ing amounts for electronic equipment to auto­
mate and mechanize production processes, espe­
cially for such items as computers and numerical
controls for machine tools. Demand is also ex­
pected to grow for products such as radio com­
munications equipment, test instruments, and nav­
igational equipment. For example, the use of twoway radio communications equipment by police
and fire departments, public utilities, taxicab and
trucking companies, pipeline firms, and others
is expected to spread rapidly. Production of elec­
tronic equipment for the medical and atomic
energy fields will also expand greatly.
More home television sets (including color tele­
vision), radios, phonographs, and stereophonic
and high fidelity equipment are expected to be
purchased in the years ahead as population and
living standards continue to rise. Other electronic
consumer products, such as electronic ovens and
dishwashers, may become standard household
equipment.
Expenditures in electronics research and devel­
opment work are expected to contine to increase.
This also is expected to result in expanded em­
ployment because such activities usually result in
new apd improved electronic products and new
uses and markets for them.
The increase in electronics employment prob­
ably will not be so great as the expansion in sales
and output, because technological improvements




OCCUPATIONAL OUTLOOK HANDBOOK

in production methods are expected to increase
output per worker. For example, increasing mech­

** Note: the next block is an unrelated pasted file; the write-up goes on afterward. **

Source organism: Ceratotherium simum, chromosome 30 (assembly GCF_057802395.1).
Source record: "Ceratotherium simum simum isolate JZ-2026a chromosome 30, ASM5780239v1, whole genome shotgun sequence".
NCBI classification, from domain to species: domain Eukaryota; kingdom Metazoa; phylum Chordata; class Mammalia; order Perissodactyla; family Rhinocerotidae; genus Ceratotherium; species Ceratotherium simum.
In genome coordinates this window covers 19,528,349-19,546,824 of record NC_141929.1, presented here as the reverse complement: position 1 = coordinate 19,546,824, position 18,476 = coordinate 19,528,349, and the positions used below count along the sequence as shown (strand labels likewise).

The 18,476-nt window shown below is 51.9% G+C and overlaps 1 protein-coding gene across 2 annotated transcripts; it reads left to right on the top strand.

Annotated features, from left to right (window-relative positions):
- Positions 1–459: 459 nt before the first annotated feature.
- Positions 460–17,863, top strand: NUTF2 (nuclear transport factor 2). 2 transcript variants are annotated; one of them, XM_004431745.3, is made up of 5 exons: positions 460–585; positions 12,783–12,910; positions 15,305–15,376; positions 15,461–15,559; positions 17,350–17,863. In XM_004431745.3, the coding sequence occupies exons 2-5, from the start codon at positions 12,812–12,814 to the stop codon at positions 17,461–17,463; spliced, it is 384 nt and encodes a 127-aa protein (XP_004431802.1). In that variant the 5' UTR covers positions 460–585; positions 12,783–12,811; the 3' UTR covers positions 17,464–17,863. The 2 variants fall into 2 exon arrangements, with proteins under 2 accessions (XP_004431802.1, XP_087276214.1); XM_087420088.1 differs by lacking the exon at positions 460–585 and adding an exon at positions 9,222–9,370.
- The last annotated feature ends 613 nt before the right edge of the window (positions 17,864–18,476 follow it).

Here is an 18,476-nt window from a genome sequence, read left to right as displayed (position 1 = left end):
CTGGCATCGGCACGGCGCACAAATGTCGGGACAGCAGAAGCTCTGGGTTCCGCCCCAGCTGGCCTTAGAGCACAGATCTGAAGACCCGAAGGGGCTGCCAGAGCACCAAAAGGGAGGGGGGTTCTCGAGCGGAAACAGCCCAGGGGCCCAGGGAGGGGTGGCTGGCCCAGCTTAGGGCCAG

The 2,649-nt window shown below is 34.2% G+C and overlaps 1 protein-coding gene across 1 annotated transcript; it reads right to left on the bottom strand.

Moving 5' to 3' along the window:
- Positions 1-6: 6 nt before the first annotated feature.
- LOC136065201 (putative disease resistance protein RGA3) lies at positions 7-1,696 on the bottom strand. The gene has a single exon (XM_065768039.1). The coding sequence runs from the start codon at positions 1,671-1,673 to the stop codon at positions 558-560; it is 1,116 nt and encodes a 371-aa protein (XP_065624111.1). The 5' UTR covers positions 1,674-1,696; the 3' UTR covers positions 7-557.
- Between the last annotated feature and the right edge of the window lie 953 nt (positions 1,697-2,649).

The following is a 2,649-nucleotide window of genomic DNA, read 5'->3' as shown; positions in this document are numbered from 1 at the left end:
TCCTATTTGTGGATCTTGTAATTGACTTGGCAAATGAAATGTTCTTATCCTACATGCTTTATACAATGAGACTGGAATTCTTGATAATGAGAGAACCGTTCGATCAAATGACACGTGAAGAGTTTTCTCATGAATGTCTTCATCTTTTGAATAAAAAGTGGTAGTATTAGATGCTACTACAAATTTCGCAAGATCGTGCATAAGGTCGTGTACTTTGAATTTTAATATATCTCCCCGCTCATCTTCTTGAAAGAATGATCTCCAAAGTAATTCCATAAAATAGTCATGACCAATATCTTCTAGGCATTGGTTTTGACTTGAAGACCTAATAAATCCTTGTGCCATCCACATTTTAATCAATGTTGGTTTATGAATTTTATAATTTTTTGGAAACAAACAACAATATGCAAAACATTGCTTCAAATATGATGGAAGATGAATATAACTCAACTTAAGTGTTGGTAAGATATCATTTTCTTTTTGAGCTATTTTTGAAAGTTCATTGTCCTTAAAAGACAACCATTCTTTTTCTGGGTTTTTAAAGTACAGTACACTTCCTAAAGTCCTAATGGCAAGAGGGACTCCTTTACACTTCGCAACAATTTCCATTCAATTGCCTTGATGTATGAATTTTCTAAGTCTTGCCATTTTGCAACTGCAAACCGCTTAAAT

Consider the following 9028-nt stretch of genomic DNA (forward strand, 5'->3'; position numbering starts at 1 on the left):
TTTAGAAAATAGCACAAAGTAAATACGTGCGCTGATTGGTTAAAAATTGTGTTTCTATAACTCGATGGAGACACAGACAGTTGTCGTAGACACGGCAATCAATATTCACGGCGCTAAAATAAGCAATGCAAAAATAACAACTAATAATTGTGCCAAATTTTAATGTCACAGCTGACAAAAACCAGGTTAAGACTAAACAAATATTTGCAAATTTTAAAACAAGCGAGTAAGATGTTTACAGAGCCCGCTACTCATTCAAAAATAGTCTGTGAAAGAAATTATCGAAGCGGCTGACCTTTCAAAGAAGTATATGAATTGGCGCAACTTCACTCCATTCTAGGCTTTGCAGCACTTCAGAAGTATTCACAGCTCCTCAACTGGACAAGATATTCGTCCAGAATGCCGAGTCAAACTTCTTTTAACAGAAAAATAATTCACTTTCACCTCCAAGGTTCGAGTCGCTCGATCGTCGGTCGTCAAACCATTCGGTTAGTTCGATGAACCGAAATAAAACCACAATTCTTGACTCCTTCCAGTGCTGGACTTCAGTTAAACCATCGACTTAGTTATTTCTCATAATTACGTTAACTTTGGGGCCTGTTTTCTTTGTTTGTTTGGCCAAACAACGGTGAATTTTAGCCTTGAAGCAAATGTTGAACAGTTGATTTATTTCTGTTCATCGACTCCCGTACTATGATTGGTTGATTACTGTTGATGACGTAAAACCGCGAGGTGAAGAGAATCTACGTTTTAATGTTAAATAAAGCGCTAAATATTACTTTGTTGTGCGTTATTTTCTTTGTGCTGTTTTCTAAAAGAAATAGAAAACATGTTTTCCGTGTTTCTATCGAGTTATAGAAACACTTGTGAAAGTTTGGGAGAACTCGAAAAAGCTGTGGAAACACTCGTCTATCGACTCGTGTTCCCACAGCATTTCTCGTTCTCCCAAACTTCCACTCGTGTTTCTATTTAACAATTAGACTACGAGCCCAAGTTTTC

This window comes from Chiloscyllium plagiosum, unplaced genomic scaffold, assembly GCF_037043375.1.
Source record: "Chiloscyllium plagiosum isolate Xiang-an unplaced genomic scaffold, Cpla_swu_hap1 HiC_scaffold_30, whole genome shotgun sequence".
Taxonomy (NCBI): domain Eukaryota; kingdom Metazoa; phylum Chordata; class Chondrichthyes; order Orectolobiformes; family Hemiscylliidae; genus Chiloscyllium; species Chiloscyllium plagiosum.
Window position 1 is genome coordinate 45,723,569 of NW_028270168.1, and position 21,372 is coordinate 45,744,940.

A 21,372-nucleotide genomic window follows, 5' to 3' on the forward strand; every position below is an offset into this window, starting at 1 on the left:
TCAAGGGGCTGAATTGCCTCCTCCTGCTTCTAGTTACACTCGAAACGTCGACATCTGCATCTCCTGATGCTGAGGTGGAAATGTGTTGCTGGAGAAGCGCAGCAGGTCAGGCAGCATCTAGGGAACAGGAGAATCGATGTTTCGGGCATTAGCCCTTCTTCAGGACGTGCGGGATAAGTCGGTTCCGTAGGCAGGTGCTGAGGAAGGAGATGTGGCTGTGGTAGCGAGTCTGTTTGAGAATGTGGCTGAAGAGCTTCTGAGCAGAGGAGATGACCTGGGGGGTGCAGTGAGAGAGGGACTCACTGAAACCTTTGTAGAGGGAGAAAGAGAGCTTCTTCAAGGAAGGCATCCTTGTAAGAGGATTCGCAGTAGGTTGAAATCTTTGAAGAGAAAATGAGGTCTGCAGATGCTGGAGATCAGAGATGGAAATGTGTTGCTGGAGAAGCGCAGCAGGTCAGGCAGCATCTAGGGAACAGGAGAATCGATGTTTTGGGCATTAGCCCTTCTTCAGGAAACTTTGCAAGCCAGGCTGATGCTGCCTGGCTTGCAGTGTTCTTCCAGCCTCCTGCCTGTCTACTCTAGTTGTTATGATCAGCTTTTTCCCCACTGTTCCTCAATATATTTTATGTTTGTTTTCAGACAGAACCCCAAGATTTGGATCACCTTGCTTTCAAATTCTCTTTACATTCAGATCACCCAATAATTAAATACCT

anization of operations formerly done by hand
tends to reduce labor requirements. However,
mechanized and automated manufacturing proc­
esses are difficult to adapt to the fabrication of
many types of highly complex electronic products
made in small quantities and subject to frequent
design changes.
Although the demand for workers in all occu­
pational groups in electronics manufacturing ex­
cept unskilled laborers is expected to grow dur­
ing the next 10 to 15 years, rates of employment
growth will vary. The demand for engineers,
scientists, and technicians is expected to increase
at an especially rapid rate, because o f rising
expenditures for research and development and
the trend toward production of increasingly com­
plex equipment. The demand for skilled assembly,
inspecting, and testing work is also expected to
grow at an above-average rate, for much the same
reasons. The demand for semiskilled workers
may rise more slowly because assembly line oper­
ations are expected to become more mechanized
and automated.

Earnings and Working Conditions
The following figures provide a comparison o f
average hourly and weekly earnings in 1962
between production workers in major types o f
electronics manufacturing and production work­
ers in all manufacturing industries.
T y p e o f p r o d u c tio n

A v er a g e
h o u rly
ea rn in g s

A v er a g e
w ee k ly
ea rn in g s

Military-space and industrial-commer­
$2. 56 $105. 22
cial electronic end products_________
Electron tubes__________________________
2. 27
92. 84
Radio and television receiving sets, and
phonographs____________________________
2.17
86.15
Semiconductors and other components,
except tubes_____________________________
1.95
77.61
All manufacturing industries-------------------2.39
96.56

Earnings of an individual production worker
may differ from the averages shown above since
such earnings depend not only on the type of
plant in which he works but also on factors such